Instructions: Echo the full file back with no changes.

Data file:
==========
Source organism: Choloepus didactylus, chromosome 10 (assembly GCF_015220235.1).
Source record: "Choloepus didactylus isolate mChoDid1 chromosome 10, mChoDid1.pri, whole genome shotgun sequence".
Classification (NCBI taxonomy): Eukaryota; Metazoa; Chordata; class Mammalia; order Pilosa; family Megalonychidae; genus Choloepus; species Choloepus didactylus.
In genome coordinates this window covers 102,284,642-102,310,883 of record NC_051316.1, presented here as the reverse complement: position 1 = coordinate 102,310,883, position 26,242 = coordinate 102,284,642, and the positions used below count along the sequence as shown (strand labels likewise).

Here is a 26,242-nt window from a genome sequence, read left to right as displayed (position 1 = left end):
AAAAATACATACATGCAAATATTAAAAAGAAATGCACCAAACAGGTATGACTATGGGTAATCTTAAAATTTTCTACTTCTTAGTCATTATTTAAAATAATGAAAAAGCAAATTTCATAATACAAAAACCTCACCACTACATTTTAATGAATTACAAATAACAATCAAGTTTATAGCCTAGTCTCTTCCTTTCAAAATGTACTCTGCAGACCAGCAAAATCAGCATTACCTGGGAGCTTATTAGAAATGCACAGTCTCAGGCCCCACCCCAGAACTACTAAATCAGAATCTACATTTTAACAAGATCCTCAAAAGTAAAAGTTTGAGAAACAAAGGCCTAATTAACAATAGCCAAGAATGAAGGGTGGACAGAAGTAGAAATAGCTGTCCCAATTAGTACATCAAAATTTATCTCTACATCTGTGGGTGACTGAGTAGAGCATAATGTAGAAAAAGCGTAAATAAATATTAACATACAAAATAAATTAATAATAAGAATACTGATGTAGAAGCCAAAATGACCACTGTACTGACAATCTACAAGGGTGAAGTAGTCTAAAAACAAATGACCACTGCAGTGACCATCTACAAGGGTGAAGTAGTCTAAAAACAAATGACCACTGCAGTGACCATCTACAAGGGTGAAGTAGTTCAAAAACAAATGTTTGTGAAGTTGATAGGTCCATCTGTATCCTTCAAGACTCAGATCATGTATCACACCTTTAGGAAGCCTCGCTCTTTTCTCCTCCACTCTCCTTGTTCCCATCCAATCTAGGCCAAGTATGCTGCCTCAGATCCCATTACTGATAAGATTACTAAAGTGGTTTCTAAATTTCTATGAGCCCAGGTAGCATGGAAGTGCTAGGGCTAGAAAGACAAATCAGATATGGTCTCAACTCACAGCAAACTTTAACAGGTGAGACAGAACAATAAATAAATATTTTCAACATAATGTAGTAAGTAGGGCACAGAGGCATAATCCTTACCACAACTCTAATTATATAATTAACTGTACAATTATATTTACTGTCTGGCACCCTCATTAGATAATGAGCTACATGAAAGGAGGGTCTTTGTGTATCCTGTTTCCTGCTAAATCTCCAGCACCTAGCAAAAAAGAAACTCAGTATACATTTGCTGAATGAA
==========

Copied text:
Source organism: Choloepus didactylus, chromosome 10 (assembly GCF_015220235.1).
Source record: "Choloepus didactylus isolate mChoDid1 chromosome 10, mChoDid1.pri, whole genome shotgun sequence".
Classification (NCBI taxonomy): Eukaryota; Metazoa; Chordata; class Mammalia; order Pilosa; family Megalonychidae; genus Choloepus; species Choloepus didactylus.
In genome coordinates this window covers 102,284,642-102,310,883 of record NC_051316.1, presented here as the reverse complement: position 1 = coordinate 102,310,883, position 26,242 = coordinate 102,284,642, and the positions used below count along the sequence as shown (strand labels likewise).

Here is a 26,242-nt window from a genome sequence, read left to right as displayed (position 1 = left end):
AAAAATACATACATGCAAATATTAAAAAGAAATGCACCAAACAGGTATGACTATGGGTAATCTTAAAATTTTCTACTTCTTAGTCATTATTTAAAATAATGAAAAAGCAAATTTCATAATACAAAAACCTCACCACTACATTTTAATGAATTACAAATAACAATCAAGTTTATAGCCTAGTCTCTTCCTTTCAAAATGTACTCTGCAGACCAGCAAAATCAGCATTACCTGGGAGCTTATTAGAAATGCACAGTCTCAGGCCCCACCCCAGAACTACTAAATCAGAATCTACATTTTAACAAGATCCTCAAAAGTAAAAGTTTGAGAAACAAAGGCCTAATTAACAATAGCCAAGAATGAAGGGTGGACAGAAGTAGAAATAGCTGTCCCAATTAGTACATCAAAATTTATCTCTACATCTGTGGGTGACTGAGTAGAGCATAATGTAGAAAAAGCGTAAATAAATATTAACATACAAAATAAATTAATAATAAGAATACTGATGTAGAAGCCAAAATGACCACTGTACTGACAATCTACAAGGGTGAAGTAGTCTAAAAACAAATGACCACTGCAGTGACCATCTACAAGGGTGAAGTAGTCTAAAAACAAATGACCACTGCAGTGACCATCTACAAGGGTGAAGTAGTTCAAAAACAAATGTTTGTGAAGTTGATAGGTCCATCTGTATCCTTCAAGACTCAGATCATGTATCACACCTTTAGGAAGCCTCGCTCTTTTCTCCTCCACTCTCCTTGTTCCCATCCAATCTAGGCCAAGTATGCTGCCTCAGATCCCATTACTGATAAGATTACTAAAGTGGTTTCTAAATTTCTATGAGCCCAGGTAGCATGGAAGTGCTAGGGCTAGAAAGACAAATCAGATATGGTCTCAACTCACAGCAAACTTTAACAGGTGAGACAGAACAATAAATAAATATTTTCAACATAATGTAGTAAGTAGGGCACAGAGGCATAATCCTTACCACAACTCTAATTATATAATTAACTGTACAATTATATTTACTGTCTGGCACCCTCATTAGATAATGAGCTACATGAAAGGAGGGTCTTTGTGTATCCTGTTTCCTGCTAAATCTCCAGCACCTAGCAAAAAAGAAACTCAGTATACATTTGCTGAATGAA